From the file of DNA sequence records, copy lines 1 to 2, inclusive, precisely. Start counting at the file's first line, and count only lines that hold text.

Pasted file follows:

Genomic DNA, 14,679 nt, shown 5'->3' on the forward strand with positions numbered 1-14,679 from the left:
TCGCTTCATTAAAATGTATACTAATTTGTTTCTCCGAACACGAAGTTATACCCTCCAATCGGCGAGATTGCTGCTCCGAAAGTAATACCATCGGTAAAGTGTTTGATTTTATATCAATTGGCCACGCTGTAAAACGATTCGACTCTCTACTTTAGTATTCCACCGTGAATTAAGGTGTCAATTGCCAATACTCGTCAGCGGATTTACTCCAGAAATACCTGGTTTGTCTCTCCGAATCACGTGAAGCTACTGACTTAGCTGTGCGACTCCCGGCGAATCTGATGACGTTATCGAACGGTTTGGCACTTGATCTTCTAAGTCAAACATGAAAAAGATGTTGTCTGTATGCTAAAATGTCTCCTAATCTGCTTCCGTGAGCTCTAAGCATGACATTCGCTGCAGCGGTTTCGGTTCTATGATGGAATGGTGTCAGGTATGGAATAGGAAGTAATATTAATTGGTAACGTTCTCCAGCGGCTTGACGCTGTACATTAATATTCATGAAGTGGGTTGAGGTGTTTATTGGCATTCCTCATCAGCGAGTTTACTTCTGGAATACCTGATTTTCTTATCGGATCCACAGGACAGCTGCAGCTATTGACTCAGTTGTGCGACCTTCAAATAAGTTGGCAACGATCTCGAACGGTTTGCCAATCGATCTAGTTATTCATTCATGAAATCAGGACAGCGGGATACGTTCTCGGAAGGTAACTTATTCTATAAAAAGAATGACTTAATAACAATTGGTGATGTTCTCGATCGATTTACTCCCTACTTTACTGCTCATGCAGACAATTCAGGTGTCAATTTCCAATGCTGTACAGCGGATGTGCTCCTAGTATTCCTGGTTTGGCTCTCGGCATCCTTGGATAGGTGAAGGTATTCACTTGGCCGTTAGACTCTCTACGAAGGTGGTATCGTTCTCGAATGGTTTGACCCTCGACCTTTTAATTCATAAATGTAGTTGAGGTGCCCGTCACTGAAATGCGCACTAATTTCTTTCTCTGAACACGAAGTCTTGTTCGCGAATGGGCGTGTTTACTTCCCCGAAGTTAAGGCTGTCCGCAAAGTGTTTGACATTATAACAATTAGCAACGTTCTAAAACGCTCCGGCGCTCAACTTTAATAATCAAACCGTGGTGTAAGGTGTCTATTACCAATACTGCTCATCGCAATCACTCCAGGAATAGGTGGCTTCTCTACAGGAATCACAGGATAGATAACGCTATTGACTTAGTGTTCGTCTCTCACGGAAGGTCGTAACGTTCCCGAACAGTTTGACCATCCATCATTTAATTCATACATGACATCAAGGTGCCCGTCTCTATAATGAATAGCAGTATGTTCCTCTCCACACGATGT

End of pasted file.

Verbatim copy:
Genomic DNA, 14,679 nt, shown 5'->3' on the forward strand with positions numbered 1-14,679 from the left:
TCGCTTCATTAAAATGTATACTAATTTGTTTCTCCGAACACGAAGTTATACCCTCCAATCGGCGAGATTGCTGCTCCGAAAGTAATACCATCGGTAAAGTGTTTGATTTTATATCAATTGGCCACGCTGTAAAACGATTCGACTCTCTACTTTAGTATTCCACCGTGAATTAAGGTGTCAATTGCCAATACTCGTCAGCGGATTTACTCCAGAAATACCTGGTTTGTCTCTCCGAATCACGTGAAGCTACTGACTTAGCTGTGCGACTCCCGGCGAATCTGATGACGTTATCGAACGGTTTGGCACTTGATCTTCTAAGTCAAACATGAAAAAGATGTTGTCTGTATGCTAAAATGTCTCCTAATCTGCTTCCGTGAGCTCTAAGCATGACATTCGCTGCAGCGGTTTCGGTTCTATGATGGAATGGTGTCAGGTATGGAATAGGAAGTAATATTAATTGGTAACGTTCTCCAGCGGCTTGACGCTGTACATTAATATTCATGAAGTGGGTTGAGGTGTTTATTGGCATTCCTCATCAGCGAGTTTACTTCTGGAATACCTGATTTTCTTATCGGATCCACAGGACAGCTGCAGCTATTGACTCAGTTGTGCGACCTTCAAATAAGTTGGCAACGATCTCGAACGGTTTGCCAATCGATCTAGTTATTCATTCATGAAATCAGGACAGCGGGATACGTTCTCGGAAGGTAACTTATTCTATAAAAAGAATGACTTAATAACAATTGGTGATGTTCTCGATCGATTTACTCCCTACTTTACTGCTCATGCAGACAATTCAGGTGTCAATTTCCAATGCTGTACAGCGGATGTGCTCCTAGTATTCCTGGTTTGGCTCTCGGCATCCTTGGATAGGTGAAGGTATTCACTTGGCCGTTAGACTCTCTACGAAGGTGGTATCGTTCTCGAATGGTTTGACCCTCGACCTTTTAATTCATAAATGTAGTTGAGGTGCCCGTCACTGAAATGCGCACTAATTTCTTTCTCTGAACACGAAGTCTTGTTCGCGAATGGGCGTGTTTACTTCCCCGAAGTTAAGGCTGTCCGCAAAGTGTTTGACATTATAACAATTAGCAACGTTCTAAAACGCTCCGGCGCTCAACTTTAATAATCAAACCGTGGTGTAAGGTGTCTATTACCAATACTGCTCATCGCAATCACTCCAGGAATAGGTGGCTTCTCTACAGGAATCACAGGATAGATAACGCTATTGACTTAGTGTTCGTCTCTCACGGAAGGTCGTAACGTTCCCGAACAGTTTGACCATCCATCATTTAATTCATACATGACATCAAGGTGCCCGTCTCTATAATGAATAGCAGTATGTTCCTCTCCACACGATGT